The Long-Term Effects of Intraventricular Hemorrhage in Newborns

The Long-Term Effects of Intraventricular Hemorrhage in Newborns

by / Wednesday, 06 May 2020 / Published in Birth Trauma
Doctor examining MRI scans of the brain

Finding out that your child has any type of birth trauma is very alarming, particularly when it’s an injury that impacts the child’s brain. Brain injuries have the potential to cause a wide range of problems and when they occur in children, they could be facing complications that last for the rest of their life. Intraventricular hemorrhages (IVH) are no exception.

An intraventricular hemorrhage is when bleeding occurs inside the ventricles of a brain or in the tissues that surround the ventricles. When this happens, the extra pressure created by the bleeding can cause damage to nerve cells.

As is the case for many other types of birth trauma, the long-term effects of intraventricular hemorrhage depends on how severe the injury is. Intraventricular hemorrhages are classified by different grades depending on the amount of bleeding involved. A Grade 1 IVH (also known as a germinal matrix hemorrhage or GMH) only involves bleeding that occurs in a small area of ventricles and a Grade 2 IVH involves bleeding inside ventricles. Grade 1 and Grade 2 are the least severe IVH types and very often don’t cause any negative long-term effects. Grade 3 and Grade 4 IVH types are the more severe types. With a Grade 3 IVH, ventricles have become enlarged with blood and a Grade 4 IVH will have bleeding that occurs in other brain tissues around the ventricles.

A Grade 3 or Grade 4 IVH can potentially result in brain injuries that can cause problems like developmental delays, issues controlling movement, and cerebral palsy. In some cases, a blood clot may form which blocks the flow of cerebrospinal fluid, resulting in an excess of fluid in the brain. It’s also estimated that up to one-third of babies who experience severe brain bleeding die because of it.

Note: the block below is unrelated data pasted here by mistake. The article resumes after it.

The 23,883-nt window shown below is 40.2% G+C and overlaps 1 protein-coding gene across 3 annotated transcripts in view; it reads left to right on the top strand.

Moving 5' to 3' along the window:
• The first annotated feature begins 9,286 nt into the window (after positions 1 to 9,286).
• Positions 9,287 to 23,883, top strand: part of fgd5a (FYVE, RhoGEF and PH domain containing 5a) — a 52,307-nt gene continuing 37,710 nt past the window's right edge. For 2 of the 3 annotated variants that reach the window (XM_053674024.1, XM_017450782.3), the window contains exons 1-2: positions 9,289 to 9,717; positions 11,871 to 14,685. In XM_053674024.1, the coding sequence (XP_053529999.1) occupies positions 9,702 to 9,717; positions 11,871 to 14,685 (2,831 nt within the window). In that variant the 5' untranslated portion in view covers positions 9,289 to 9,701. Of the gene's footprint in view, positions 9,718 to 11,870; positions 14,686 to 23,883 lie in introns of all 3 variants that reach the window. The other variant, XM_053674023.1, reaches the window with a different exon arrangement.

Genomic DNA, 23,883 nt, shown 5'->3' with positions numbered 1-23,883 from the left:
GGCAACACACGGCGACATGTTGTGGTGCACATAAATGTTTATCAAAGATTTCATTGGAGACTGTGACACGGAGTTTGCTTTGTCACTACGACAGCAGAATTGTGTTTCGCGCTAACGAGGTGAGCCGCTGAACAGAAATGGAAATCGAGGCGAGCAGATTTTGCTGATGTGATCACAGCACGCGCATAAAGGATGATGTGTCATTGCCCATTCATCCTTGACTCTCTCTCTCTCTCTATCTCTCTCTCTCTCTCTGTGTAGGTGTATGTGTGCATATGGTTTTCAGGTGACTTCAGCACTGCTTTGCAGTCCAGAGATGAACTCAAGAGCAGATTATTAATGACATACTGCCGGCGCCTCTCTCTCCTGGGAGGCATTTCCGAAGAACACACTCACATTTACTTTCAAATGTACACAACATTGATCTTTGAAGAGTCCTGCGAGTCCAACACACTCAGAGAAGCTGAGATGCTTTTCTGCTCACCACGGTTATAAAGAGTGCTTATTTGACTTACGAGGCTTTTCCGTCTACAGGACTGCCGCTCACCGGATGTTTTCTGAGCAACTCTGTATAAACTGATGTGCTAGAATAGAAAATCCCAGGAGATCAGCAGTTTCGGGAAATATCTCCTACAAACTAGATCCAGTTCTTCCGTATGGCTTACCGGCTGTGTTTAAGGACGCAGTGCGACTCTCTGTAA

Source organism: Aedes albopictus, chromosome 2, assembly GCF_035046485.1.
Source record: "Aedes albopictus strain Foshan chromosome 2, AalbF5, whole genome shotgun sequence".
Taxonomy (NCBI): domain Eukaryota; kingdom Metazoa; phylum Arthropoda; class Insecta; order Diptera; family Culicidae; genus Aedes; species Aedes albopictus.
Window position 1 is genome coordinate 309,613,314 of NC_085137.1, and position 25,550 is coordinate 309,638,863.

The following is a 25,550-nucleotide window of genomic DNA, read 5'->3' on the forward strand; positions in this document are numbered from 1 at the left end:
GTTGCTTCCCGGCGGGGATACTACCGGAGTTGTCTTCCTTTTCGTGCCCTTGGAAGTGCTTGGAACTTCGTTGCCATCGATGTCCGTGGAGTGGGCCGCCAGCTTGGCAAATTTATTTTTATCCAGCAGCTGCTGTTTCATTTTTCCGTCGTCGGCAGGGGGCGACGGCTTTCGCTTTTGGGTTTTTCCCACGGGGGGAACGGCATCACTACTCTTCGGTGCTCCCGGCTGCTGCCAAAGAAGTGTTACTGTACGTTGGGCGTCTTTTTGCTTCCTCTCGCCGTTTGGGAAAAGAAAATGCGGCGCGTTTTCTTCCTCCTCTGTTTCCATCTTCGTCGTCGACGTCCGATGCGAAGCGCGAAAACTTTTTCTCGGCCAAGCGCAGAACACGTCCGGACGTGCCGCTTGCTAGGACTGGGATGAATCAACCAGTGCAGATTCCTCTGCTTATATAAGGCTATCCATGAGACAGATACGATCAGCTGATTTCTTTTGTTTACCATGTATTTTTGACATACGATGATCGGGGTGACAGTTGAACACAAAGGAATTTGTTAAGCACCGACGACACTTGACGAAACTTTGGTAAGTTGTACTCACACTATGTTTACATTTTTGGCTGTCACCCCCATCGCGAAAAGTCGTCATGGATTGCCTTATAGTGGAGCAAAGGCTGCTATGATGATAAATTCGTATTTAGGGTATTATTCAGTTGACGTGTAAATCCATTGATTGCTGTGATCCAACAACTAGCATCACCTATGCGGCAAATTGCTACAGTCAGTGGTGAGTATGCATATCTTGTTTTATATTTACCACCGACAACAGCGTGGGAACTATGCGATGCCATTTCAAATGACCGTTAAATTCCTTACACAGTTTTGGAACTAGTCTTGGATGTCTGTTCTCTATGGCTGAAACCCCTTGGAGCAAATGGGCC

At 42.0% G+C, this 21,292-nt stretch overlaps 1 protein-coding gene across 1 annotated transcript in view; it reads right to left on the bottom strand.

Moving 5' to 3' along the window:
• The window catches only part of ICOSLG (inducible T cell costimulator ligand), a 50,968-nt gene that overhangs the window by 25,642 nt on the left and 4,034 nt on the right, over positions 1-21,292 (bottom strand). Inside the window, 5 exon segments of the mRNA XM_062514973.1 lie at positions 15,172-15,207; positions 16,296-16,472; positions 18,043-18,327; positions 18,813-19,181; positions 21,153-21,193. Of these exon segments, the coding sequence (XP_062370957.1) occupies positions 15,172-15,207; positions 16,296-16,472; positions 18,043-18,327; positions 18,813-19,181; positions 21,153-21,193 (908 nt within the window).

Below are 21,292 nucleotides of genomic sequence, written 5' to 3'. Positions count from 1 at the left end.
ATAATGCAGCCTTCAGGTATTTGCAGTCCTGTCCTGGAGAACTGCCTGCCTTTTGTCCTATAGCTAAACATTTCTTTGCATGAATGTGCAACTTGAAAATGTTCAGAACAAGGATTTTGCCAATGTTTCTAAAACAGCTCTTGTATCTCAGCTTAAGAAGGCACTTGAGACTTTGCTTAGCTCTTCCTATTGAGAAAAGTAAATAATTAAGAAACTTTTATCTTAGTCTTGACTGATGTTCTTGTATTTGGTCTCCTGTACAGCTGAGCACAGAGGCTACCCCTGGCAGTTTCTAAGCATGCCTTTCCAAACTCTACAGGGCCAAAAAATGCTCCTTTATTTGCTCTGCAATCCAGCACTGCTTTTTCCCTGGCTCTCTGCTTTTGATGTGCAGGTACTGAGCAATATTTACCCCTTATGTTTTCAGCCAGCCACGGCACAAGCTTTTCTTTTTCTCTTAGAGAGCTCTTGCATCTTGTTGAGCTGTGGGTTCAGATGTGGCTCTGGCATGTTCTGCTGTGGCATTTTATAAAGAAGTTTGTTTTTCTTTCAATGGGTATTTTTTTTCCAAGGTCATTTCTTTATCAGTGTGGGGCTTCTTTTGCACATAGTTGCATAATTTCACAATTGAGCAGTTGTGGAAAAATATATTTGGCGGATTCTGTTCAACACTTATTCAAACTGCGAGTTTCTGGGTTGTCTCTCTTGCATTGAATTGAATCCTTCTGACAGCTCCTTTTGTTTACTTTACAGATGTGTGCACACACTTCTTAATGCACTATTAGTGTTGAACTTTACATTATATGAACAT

Intraventricular hemorrhage tends to be most common in babies born prematurely, particularly ones born at least 10 weeks premature. Since the blood vessels in a baby’s brain strengthen in the last 10 weeks of pregnancy, the more premature a baby is, the more delicate those blood vessels are. IVH rarely occurs in full-term babies, but it can also occur in premature babies who are otherwise healthy at the time of birth. Some other risk factors include high maternal blood pressure, maternal infections, and babies with respiratory problems or blood clotting issues.

Sometimes, it’s not clear exactly why intraventricular hemorrhage occurs and there is little that can be done to prevent them. However, that doesn’t necessarily mean doctors are powerless to prevent an IVH. For example, if an expectant mother is at risk for a premature delivery, her doctor may be able to give corticosteroid medications to help reduce the risk of the baby developing an IVH. IVH can also be the result of head trauma that occurs during or shortly after birth. Most typically, IVH occurs within the first few days of a child’s life and very rarely after a child is a month old.

If your child experienced an intraventricular hemorrhage and is facing serious, long-term effects as a result, one of the best things you can do is get in touch with a birth trauma lawyer. Birth injury cases can be very complicated and a lawyer will be able to help answer all of your questions and work with you to understand your legal options. At Goodwin & Scieszka, you’ll be able to get help from a lawyer experienced in helping Michigan birth trauma victims. Even if your child is a few years old, we may still be able to help you. Contact us today to get started.

Image: iStock / Chinnapong

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